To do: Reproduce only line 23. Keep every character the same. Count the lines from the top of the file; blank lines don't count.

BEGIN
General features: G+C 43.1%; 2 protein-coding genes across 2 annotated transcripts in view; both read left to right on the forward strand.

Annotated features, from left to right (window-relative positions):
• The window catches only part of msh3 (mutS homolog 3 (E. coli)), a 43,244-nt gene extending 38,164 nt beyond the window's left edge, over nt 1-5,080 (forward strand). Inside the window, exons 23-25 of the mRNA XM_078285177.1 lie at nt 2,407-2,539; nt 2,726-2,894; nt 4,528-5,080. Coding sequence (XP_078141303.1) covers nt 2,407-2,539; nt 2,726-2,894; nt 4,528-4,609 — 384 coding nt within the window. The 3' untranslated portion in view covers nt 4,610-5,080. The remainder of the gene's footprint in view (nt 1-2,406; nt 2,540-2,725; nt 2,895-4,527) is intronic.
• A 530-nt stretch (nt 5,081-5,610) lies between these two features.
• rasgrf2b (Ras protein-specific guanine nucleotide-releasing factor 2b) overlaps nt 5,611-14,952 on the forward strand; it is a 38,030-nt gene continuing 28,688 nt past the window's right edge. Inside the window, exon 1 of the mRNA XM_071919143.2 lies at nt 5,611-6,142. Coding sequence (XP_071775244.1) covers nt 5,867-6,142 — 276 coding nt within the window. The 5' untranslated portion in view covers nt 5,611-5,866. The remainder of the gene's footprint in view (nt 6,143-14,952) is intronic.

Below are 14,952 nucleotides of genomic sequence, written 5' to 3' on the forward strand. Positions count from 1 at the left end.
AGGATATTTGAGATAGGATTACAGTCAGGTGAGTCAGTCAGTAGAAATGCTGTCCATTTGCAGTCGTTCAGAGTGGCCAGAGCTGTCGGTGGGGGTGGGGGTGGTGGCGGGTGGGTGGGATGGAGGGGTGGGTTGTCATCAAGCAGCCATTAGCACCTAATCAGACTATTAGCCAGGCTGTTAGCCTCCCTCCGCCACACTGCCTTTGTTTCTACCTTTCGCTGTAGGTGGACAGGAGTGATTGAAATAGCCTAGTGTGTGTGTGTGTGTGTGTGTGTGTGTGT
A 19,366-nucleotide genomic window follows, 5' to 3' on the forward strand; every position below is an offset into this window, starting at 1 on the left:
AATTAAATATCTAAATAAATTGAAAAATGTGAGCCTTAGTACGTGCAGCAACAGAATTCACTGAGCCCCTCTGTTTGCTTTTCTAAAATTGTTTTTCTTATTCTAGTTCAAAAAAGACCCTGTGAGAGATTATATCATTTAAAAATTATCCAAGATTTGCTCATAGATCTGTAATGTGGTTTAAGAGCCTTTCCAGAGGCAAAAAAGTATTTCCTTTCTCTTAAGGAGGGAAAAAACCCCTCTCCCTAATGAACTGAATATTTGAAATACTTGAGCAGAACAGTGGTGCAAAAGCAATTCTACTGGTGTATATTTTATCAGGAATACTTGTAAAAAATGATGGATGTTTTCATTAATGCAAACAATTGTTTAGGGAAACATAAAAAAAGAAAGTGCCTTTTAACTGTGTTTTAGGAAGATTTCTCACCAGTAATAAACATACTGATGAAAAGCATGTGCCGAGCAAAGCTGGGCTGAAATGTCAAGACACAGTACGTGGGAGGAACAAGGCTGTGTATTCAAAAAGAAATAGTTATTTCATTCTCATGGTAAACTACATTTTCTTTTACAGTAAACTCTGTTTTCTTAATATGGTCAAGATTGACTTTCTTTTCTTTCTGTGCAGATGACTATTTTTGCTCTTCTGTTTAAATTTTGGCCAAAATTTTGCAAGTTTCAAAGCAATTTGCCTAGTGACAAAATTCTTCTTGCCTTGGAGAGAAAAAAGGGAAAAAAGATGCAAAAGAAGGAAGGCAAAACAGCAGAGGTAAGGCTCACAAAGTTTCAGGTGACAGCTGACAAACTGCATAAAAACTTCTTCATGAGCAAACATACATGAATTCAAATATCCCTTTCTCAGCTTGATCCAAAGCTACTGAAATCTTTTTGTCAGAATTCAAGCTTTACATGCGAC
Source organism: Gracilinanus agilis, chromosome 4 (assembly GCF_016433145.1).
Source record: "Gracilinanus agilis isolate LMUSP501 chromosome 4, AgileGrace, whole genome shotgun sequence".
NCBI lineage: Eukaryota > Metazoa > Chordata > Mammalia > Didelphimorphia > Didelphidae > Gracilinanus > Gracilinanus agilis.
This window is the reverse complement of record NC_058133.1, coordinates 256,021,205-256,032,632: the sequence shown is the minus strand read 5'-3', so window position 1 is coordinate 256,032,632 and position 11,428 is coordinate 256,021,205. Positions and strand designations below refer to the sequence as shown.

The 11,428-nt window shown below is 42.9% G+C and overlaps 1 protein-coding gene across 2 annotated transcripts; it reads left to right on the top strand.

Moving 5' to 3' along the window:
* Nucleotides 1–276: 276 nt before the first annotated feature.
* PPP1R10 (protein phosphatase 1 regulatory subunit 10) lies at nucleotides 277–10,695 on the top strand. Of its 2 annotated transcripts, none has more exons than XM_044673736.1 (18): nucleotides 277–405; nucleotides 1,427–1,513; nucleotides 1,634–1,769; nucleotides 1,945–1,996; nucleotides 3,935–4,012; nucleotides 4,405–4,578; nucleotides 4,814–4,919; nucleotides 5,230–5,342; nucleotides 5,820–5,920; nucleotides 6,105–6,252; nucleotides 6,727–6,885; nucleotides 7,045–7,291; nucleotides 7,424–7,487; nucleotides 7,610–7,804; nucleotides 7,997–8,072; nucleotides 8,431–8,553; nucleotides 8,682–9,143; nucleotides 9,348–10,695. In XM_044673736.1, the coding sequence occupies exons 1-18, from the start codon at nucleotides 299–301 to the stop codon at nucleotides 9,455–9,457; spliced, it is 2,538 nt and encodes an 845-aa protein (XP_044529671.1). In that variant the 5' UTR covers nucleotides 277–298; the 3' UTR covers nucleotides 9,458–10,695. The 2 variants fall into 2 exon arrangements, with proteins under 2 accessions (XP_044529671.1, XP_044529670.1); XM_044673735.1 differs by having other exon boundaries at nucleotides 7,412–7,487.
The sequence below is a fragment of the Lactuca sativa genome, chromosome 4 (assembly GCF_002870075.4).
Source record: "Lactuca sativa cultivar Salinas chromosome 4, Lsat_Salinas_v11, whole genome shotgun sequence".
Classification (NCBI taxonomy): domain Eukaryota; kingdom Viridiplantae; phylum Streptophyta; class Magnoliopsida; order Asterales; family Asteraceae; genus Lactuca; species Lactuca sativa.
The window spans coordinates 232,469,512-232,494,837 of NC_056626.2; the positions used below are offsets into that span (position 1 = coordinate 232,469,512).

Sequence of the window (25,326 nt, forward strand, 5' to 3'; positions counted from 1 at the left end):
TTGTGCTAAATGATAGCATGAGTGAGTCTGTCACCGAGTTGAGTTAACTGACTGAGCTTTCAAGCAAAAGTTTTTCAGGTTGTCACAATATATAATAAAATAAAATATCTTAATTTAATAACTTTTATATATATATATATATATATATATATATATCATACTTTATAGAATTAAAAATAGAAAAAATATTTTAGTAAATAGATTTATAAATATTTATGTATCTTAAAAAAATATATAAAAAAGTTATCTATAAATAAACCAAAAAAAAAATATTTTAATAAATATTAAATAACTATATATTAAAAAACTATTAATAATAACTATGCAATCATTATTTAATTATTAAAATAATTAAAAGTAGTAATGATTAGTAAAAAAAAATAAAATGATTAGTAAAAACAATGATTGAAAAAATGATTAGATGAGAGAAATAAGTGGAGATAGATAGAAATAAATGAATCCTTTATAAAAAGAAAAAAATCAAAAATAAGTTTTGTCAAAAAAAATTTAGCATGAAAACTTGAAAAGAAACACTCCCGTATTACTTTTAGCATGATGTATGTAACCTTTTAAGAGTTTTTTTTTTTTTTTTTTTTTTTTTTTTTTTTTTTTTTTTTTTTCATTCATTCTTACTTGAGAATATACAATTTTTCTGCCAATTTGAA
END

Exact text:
TTGTGCTAAATGATAGCATGAGTGAGTCTGTCACCGAGTTGAGTTAACTGACTGAGCTTTCAAGCAAAAGTTTTTCAGGTTGTCACAATATATAATAAAATAAAATATCTTAATTTAATAACTTTTATATATATATATATATATATATATATATATCATACTTTATAGAATTAAAAATAGAAAAAATATTTTAGTAAATAGATTTATAAATATTTATGTATCTTAAAAAAATATATAAAAAAGTTATCTATAAATAAACCAAAAAAAAAATATTTTAATAAATATTAAATAACTATATATTAAAAAACTATTAATAATAACTATGCAATCATTATTTAATTATTAAAATAATTAAAAGTAGTAATGATTAGTAAAAAAAAATAAAATGATTAGTAAAAACAATGATTGAAAAAATGATTAGATGAGAGAAATAAGTGGAGATAGATAGAAATAAATGAATCCTTTATAAAAAGAAAAAAATCAAAAATAAGTTTTGTCAAAAAAAATTTAGCATGAAAACTTGAAAAGAAACACTCCCGTATTACTTTTAGCATGATGTATGTAACCTTTTAAGAGTTTTTTTTTTTTTTTTTTTTTTTTTTTTTTTTTTTTTTTTTTTTCATTCATTCTTACTTGAGAATATACAATTTTTCTGCCAATTTGAA